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Presidential Poll Numbers


As I noted in the wake of passage of the prescription drug bill, presidential
approval numbers, when reported, are typically not broken down by
Republican/Democrat or Conservative/Liberal (or perhaps they are and this
number is not reported). Therefore, when the President’s job performance
falls (as I predicted it would), it is implied that this is a rejection of the
President’s more conservative policies (such as the war) when in fact it may
represent at the margin increasing disatisfaction among
conservatives and libertarian voters with his big-spending, no-veto domestic
policy. I saw a glimmer of this this morning in one poll reporting that more
voters trust Kerry to control government spending than they do Bush. This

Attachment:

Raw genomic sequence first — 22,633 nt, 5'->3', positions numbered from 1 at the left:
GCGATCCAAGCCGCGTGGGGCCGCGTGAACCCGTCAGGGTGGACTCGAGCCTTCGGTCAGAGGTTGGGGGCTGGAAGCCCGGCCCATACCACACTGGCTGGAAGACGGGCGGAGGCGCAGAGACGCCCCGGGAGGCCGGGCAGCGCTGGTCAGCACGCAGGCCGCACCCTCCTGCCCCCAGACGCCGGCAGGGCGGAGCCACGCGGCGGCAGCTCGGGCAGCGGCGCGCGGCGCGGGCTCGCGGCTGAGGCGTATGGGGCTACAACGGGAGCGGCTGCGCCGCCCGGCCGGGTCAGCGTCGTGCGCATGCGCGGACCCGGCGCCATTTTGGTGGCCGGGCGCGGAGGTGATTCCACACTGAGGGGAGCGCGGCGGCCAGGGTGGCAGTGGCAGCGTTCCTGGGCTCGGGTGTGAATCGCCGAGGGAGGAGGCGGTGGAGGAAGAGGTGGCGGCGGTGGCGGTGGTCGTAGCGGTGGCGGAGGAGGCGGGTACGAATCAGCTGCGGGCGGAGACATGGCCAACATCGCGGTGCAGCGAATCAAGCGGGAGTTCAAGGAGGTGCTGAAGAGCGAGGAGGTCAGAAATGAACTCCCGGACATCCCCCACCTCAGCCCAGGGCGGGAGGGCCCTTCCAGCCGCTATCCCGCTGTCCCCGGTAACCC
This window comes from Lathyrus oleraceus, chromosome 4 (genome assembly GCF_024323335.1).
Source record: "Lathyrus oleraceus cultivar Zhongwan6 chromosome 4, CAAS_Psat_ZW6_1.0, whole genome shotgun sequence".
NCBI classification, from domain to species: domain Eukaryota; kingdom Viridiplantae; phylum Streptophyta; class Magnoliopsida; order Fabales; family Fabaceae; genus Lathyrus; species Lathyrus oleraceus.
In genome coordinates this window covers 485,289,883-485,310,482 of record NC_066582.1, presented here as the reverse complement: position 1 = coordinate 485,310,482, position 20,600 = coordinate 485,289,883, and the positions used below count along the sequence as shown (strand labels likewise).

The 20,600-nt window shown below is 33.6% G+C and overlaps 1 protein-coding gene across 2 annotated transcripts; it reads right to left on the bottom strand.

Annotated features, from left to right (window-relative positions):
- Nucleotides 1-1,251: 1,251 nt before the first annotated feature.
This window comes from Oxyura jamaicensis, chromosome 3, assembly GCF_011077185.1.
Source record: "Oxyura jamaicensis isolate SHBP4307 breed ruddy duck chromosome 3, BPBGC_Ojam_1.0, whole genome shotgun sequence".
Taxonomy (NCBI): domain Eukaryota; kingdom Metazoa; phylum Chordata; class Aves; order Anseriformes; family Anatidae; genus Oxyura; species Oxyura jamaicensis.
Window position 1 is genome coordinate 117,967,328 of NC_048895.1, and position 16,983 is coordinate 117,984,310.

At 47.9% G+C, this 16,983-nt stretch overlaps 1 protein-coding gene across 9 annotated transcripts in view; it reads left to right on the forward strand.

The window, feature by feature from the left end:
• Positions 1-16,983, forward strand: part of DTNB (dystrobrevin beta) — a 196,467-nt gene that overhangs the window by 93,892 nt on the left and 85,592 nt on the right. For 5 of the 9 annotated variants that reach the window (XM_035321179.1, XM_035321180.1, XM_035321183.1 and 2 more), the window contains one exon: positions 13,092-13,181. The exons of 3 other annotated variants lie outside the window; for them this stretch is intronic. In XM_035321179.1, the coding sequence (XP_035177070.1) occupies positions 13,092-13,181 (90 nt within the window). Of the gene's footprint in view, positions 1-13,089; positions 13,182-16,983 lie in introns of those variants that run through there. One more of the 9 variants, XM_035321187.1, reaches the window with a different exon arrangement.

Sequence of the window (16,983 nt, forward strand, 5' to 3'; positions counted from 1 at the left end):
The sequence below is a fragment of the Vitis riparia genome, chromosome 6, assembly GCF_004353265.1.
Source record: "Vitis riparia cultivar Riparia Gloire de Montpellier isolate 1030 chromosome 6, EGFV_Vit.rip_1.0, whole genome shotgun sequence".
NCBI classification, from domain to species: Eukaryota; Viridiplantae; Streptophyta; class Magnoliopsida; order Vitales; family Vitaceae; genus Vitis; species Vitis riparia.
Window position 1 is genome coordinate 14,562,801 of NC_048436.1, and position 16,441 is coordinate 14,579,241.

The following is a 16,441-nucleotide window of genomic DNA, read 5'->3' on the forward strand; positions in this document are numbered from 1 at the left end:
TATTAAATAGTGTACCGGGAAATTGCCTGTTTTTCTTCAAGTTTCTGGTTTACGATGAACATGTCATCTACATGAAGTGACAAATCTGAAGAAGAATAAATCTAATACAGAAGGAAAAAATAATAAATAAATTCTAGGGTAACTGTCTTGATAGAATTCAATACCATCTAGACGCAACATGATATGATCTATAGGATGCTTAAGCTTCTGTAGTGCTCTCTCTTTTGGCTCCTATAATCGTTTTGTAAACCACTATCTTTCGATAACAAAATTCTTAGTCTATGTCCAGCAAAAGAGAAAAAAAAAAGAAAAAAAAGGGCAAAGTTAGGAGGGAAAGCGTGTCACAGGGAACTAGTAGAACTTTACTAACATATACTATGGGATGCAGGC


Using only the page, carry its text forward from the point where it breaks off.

seems clearly to reflect disapproval of the President by conservative and
libertarian Republicans and independents from his right. The question is:
what can he possibly do about it now?

The irony here is that Bush’s retreat from a conservative-libertarian stance
on the domestic front now threatens his more aggressive (but under-defended)
persecution of the war initiated against the US by radical Islamic
fundamentalists and their state supporters. If Bush had governed more like
Reagan (who I admit had his own domestic governance problems) and less like
the triangulating Clinton, it might be morning in America.


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